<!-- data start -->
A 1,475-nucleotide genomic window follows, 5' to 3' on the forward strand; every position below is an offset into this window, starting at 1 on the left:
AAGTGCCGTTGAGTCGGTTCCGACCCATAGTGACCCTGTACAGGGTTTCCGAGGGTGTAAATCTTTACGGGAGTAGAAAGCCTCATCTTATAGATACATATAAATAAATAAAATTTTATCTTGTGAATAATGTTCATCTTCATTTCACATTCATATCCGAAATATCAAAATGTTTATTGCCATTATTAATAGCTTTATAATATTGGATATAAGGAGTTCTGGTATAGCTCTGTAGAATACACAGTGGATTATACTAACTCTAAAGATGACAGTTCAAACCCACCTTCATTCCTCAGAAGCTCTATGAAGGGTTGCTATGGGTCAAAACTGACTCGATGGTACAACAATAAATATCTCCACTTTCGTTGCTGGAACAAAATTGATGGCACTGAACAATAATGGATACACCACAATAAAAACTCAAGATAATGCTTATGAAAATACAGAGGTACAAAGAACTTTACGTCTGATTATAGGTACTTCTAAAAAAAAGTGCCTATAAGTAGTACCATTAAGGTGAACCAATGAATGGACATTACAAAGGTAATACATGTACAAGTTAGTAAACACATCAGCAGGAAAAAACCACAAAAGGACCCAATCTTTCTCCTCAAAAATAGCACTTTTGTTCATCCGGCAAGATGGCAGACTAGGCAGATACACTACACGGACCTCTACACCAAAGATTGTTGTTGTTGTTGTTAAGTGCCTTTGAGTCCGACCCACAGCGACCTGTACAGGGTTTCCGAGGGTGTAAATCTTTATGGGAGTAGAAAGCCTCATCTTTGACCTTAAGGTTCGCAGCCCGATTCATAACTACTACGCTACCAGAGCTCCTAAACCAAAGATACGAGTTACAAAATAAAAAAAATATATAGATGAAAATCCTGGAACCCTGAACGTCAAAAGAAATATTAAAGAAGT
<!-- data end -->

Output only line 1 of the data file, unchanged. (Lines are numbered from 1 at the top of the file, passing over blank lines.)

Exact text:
A 1,475-nucleotide genomic window follows, 5' to 3' on the forward strand; every position below is an offset into this window, starting at 1 on the left: